New implant helps blind Spanish woman to vaguely see the world

New implant helps blind Spanish woman to vaguely see the world

PanARMENIAN.Net - A woman in Spain, who had been blind for 16 years, has been able to see a very low-resolution semblance of the world thanks to a new technology, MIT technology review reveals.

When Bernardeta Gómez was 42, toxic optic neuropathy destroyed the bundles of nerves that connect Gómez’s eyes to her brain, rendering her totally without sight. She’s unable even to detect light.

But after 16 years of darkness, Gómez was given a six-month window during which she could see a very low-resolution semblance of the world represented by glowing white-yellow dots and shapes. This was possible thanks to a modified pair of glasses, blacked out and fitted with a tiny camera. The contraption is hooked up to a computer that processes a live video feed, turning it into electronic signals. A cable suspended from the ceiling links the system to a port embedded in the back of Gómez’s skull that is wired to a 100-electrode implant in the visual cortex in the rear of her brain.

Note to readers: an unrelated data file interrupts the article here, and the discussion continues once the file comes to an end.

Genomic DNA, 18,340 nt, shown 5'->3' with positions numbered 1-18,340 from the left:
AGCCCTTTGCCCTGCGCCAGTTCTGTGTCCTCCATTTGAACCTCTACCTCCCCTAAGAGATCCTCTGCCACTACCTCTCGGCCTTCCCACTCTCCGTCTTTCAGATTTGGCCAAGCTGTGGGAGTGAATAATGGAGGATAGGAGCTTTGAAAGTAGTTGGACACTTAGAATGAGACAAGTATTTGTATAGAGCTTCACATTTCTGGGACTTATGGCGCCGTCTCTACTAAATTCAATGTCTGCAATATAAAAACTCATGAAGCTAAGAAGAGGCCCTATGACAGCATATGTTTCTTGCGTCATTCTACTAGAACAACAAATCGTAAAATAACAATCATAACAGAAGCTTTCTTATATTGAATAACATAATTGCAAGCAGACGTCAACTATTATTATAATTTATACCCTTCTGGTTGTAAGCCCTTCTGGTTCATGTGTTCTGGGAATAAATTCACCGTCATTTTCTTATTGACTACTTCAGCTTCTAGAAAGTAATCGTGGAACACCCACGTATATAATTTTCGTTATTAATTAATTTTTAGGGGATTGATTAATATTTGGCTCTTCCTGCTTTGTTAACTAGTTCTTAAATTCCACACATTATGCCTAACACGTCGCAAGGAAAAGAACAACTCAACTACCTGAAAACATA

Using this, Gómez identified ceiling lights, letters, basic shapes printed on paper, and people. She even played a simple Pac-Man–like computer game piped directly into her brain. Four days a week for the duration of the experiment, Gómez was led to a lab by her sighted husband and hooked into the system.

Gómez’s first moment of sight, at the end of 2018, was the culmination of decades of research by Eduardo Fernandez, director of neuroengineering at the University of Miguel Hernandez, in Elche, Spain. His goal: to return sight to as many as possible of the 36 million blind people worldwide who wish to see again. Fernandez’s approach is particularly exciting because it bypasses the eye and optical nerves.

Much of the earlier research attempts to restore vision by creating an artificial eye or retina. It worked, but the vast majority of blind people, like Gómez, have damage to the nerve system connecting the retina to the back of the brain. An artificial eye won’t solve their blindness.

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